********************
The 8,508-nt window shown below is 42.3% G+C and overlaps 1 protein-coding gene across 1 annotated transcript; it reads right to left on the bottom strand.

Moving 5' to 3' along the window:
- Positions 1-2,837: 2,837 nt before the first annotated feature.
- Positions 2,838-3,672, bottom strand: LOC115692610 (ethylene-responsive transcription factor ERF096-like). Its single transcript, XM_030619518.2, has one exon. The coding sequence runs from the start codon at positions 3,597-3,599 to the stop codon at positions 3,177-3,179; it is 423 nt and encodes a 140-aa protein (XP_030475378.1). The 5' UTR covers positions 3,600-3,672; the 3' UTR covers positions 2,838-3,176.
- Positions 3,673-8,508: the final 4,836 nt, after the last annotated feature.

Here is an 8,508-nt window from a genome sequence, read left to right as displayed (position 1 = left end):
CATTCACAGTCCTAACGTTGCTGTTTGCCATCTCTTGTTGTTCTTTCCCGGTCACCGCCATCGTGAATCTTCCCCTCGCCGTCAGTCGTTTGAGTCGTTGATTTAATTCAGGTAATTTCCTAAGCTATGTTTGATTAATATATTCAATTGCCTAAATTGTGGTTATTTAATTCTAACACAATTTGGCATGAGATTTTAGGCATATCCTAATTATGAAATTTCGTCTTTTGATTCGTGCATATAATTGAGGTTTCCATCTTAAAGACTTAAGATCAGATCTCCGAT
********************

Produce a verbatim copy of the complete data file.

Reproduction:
The 8,508-nt window shown below is 42.3% G+C and overlaps 1 protein-coding gene across 1 annotated transcript; it reads right to left on the bottom strand.

Moving 5' to 3' along the window:
- Positions 1-2,837: 2,837 nt before the first annotated feature.
- Positions 2,838-3,672, bottom strand: LOC115692610 (ethylene-responsive transcription factor ERF096-like). Its single transcript, XM_030619518.2, has one exon. The coding sequence runs from the start codon at positions 3,597-3,599 to the stop codon at positions 3,177-3,179; it is 423 nt and encodes a 140-aa protein (XP_030475378.1). The 5' UTR covers positions 3,600-3,672; the 3' UTR covers positions 2,838-3,176.
- Positions 3,673-8,508: the final 4,836 nt, after the last annotated feature.

Here is an 8,508-nt window from a genome sequence, read left to right as displayed (position 1 = left end):
CATTCACAGTCCTAACGTTGCTGTTTGCCATCTCTTGTTGTTCTTTCCCGGTCACCGCCATCGTGAATCTTCCCCTCGCCGTCAGTCGTTTGAGTCGTTGATTTAATTCAGGTAATTTCCTAAGCTATGTTTGATTAATATATTCAATTGCCTAAATTGTGGTTATTTAATTCTAACACAATTTGGCATGAGATTTTAGGCATATCCTAATTATGAAATTTCGTCTTTTGATTCGTGCATATAATTGAGGTTTCCATCTTAAAGACTTAAGATCAGATCTCCGAT